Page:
Foreign direct investment (FDI) in South Korea dropped sharply in the first three months of this year from the previous year, reaching a 7-year low. Amid a downturn in exports and investment in plant and equipment, FDI fell for three quarters in a row.
South Korea received US$3.17 billion (3.62 trillion won) worth of new FDI commitments in the January-March period, down 35.7 percent from the same period a year ago, according to the “Q1 FDI Trend” report released by the Ministry of Trade, Industry and Energy (MOTIE) on April 11. The figure fell to its lowest in seven years on a quarterly basis after US$2.35 billion (2.68 trillion won) in the first quarter of 2012. It also showed a minus growth for the third consecutive quarter, including minus 13.6 percent in the third quarter of last year and minus 17.8 percent in the fourth quarter.
As the corporate tax and income tax exemption benefit for foreign investors ended at the end of last year after having been in place for seven years, investors which initially planned to make an investment in the first and second quarter of this year moved up their investment schedule to the second half of last year, contributing to the sharp fall in the FDI in the first quarter of this year.
By region, the direct investment pledged by the European Union (EU) investors, which had the highest percentage, dropped by 47.3 percent on year in the January-March period to US$990 million (1.13 trillion won). The EU's share in the total FDI also plunged from 38 percent in the first quarter of last year to 31 percent in the first quarter of this year.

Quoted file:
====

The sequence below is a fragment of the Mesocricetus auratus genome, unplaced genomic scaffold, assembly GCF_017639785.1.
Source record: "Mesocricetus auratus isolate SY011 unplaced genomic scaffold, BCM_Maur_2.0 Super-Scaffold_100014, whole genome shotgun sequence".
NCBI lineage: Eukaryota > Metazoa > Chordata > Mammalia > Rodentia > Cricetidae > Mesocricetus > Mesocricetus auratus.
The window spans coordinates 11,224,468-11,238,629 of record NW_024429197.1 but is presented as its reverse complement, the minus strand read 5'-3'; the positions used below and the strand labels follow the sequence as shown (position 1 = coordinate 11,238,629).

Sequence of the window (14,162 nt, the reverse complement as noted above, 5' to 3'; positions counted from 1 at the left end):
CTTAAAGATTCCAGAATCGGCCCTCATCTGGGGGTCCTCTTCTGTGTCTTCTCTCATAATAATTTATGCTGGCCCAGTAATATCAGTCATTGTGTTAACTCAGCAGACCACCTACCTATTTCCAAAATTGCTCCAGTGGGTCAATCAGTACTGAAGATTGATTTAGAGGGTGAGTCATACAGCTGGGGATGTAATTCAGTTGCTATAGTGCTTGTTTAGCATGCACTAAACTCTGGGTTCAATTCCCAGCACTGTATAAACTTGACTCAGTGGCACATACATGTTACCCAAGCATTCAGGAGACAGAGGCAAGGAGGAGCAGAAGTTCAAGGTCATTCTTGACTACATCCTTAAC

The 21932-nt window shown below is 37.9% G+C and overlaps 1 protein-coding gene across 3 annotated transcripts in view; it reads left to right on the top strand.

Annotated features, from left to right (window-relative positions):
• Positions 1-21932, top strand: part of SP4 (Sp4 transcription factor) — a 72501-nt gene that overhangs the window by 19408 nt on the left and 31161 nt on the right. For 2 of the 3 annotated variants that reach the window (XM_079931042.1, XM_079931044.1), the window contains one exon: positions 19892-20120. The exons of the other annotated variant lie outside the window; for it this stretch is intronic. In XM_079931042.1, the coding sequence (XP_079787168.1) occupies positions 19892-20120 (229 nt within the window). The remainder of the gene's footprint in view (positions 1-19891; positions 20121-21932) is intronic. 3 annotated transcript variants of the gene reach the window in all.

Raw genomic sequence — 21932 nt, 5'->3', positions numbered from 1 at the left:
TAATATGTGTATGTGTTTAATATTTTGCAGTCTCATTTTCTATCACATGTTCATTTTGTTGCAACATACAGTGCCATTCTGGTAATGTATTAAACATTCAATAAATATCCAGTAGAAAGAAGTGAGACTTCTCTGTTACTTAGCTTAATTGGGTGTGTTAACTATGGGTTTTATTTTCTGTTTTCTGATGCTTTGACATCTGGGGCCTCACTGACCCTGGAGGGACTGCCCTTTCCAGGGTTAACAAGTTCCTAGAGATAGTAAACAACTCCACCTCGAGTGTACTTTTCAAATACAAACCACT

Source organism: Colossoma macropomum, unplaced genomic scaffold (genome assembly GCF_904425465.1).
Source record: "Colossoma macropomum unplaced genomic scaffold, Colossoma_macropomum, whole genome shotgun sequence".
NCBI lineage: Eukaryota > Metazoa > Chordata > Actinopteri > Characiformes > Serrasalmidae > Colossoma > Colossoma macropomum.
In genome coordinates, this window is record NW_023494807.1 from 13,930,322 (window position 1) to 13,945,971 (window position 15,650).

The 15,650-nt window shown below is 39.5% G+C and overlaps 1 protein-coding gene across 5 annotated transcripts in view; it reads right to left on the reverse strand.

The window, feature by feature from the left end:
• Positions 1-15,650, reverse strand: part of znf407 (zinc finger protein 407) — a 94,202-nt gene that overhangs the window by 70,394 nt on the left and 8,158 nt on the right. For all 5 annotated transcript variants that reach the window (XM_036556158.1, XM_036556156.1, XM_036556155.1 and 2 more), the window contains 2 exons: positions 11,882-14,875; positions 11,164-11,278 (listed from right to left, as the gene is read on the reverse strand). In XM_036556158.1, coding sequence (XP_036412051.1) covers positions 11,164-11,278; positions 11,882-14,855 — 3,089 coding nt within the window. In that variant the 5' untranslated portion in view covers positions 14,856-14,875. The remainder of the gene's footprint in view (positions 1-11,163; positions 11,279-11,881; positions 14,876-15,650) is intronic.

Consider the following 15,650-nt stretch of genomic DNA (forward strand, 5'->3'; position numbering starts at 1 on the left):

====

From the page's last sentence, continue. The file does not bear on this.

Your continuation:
In addition to the EU, FDI from major countries, such as Japan, China and the United States, decreased considerably. In short, South Korea became unattractive to foreign investors. The investment pledges from Japan fell by 31 percent to US$250 million (285.13 billion won) and the actual investment 35.4 percent to US$210 million (239.51 billion won). Some experts on Korea-Japanrelations said, “The worsening relationship between South Korea and Japan affected investment pledges in a way.”
New FDI committed by the United States plunged by 78.7 percent on year to US$160 million (182.48 billion won) while the actual investment from the country fell by 92.3 percent to US$70 million (79.84 billion won). This is largely due to the prolonged trade dispute between the United States and China and the continuous gap in interest rates between the United States and South Korea, according to MOTIE. The direct investment pledged from China decreasedby 88 percent to US$130 million (148.27 billion won) and the actual amount 45.5 percent to US$10 million (11.41 billion won) during the cited period.
By type, FDI in the manufacturing industry recorded at US$1.21 billion (1.38 trillion won), down 21.5 percent from a year ago, and that in service industry also dropped by 42.5 percent to US$1.92 billion (2.19 trillion won).
Greenfield investment, which has a great job creation effect due to the establishment of new firms, declined by 39.1 percent to US$2.16 billion (2.46 trillion won) in the quarter, while the merger and acquisition investment slipped by 26.8 percent to US$1.01 billion (1.15 trillion won).